posted on Mar, 11 2009 @ 05:33 AM
Further to my previous post, I earnestly believe that a form of "inverted feudalism" could provide a better method of social policy framework.
I use "feudalism" as a term of reference since most people are aware that it involved a closed communal group at differing levels of hierarchy that
owed allegiance to a "head".
Closed communities could be geographically grouped peoples, i.e. towns and villages that choose to be represented as "feudal" entities. However,
rather than power being asserted from the "top-down" as in the historical model, power is asserted from the people-up. The communities are small
enough for the real voice of the people to be heard and to run their locality.
Of course, there are some attributes that require a larger infrastructure - health care in the form of hospitals, policing and the armed forces.
However, these could be derived from reasonable taxation and controlled by accountable members of the social hierarchy, voted for and in confidence of
The most important negative aspect of this would be the introduction of communal borders. However, is this such a bad thing? Our own borders start
at our front-door, then to our property perimeter, then to our road or street and upward until we lose sight of our own community. Why should we not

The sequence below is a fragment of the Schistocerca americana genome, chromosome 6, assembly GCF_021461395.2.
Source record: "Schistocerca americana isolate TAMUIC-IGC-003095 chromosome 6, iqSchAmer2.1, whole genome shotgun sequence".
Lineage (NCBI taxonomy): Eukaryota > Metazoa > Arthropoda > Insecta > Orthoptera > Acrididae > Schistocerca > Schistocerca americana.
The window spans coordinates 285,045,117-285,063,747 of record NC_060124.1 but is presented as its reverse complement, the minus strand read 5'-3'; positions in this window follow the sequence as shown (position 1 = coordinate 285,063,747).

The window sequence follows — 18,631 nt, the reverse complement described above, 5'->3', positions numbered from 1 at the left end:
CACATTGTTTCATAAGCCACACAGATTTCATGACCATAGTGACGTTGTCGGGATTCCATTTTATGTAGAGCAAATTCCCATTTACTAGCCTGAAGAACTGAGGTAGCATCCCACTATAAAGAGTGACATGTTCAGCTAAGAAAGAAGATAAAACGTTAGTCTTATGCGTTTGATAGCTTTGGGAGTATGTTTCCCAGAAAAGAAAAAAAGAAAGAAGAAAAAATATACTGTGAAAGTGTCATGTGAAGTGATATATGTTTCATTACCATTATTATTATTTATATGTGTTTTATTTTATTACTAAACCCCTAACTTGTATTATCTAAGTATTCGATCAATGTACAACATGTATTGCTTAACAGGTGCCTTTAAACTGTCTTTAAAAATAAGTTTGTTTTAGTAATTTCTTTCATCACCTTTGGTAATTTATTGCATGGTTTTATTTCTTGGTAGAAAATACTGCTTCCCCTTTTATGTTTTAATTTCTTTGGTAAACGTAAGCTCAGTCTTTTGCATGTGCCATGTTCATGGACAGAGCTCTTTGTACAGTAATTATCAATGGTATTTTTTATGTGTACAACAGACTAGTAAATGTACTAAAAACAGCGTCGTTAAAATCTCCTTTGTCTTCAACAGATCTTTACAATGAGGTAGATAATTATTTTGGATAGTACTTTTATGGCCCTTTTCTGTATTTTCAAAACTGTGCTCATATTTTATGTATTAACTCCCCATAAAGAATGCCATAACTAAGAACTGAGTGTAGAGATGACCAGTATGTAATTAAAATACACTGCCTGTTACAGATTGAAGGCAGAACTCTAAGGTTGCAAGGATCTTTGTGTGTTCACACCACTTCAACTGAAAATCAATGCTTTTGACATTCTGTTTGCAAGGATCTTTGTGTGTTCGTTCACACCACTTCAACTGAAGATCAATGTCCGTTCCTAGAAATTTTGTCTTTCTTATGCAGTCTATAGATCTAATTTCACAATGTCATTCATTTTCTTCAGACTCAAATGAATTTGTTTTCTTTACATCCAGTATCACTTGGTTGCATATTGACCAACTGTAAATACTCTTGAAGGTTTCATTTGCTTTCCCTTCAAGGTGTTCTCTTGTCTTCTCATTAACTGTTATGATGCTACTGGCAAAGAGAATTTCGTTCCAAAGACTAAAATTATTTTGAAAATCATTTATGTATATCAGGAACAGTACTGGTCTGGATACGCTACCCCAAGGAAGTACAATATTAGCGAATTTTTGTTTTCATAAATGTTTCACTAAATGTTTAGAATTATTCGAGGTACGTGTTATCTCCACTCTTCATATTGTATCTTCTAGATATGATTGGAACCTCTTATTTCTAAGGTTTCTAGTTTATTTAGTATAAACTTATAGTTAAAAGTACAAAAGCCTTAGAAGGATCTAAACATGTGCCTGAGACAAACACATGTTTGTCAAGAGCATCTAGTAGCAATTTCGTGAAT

reclaim our communities and have pride in them, protect them.
This may seem an anathema to the current all-inclusive model of society, but the fact is that humans do not work well in this scenario. We are by
nature, tribal although we can probably work well in numbers of around 15,000 max - i.e. a "town".
I'd like to hear of reasons why a this model would not work, right up to a national scale. We try to do it naturally, why can we not support it
physically so that we once again have government by the people for the people. Accountability of government right on our streets.
Of course, the politically correct fear is one of "exclusion" - The people that don't fit into the "local" model are simply exiled. Is this such
a bad thing for harmony and social normality. We are by nature tribal and all tribes have exhibited a policy of exclusion for the betterment of the
people rather than the person. We don't need to revert to whipping them through the streets but it would negate many of the social ills that we see
What do other people think? The question of whether "we need money" has a far greater implication for social policy than just the form of value
that we trade to survive.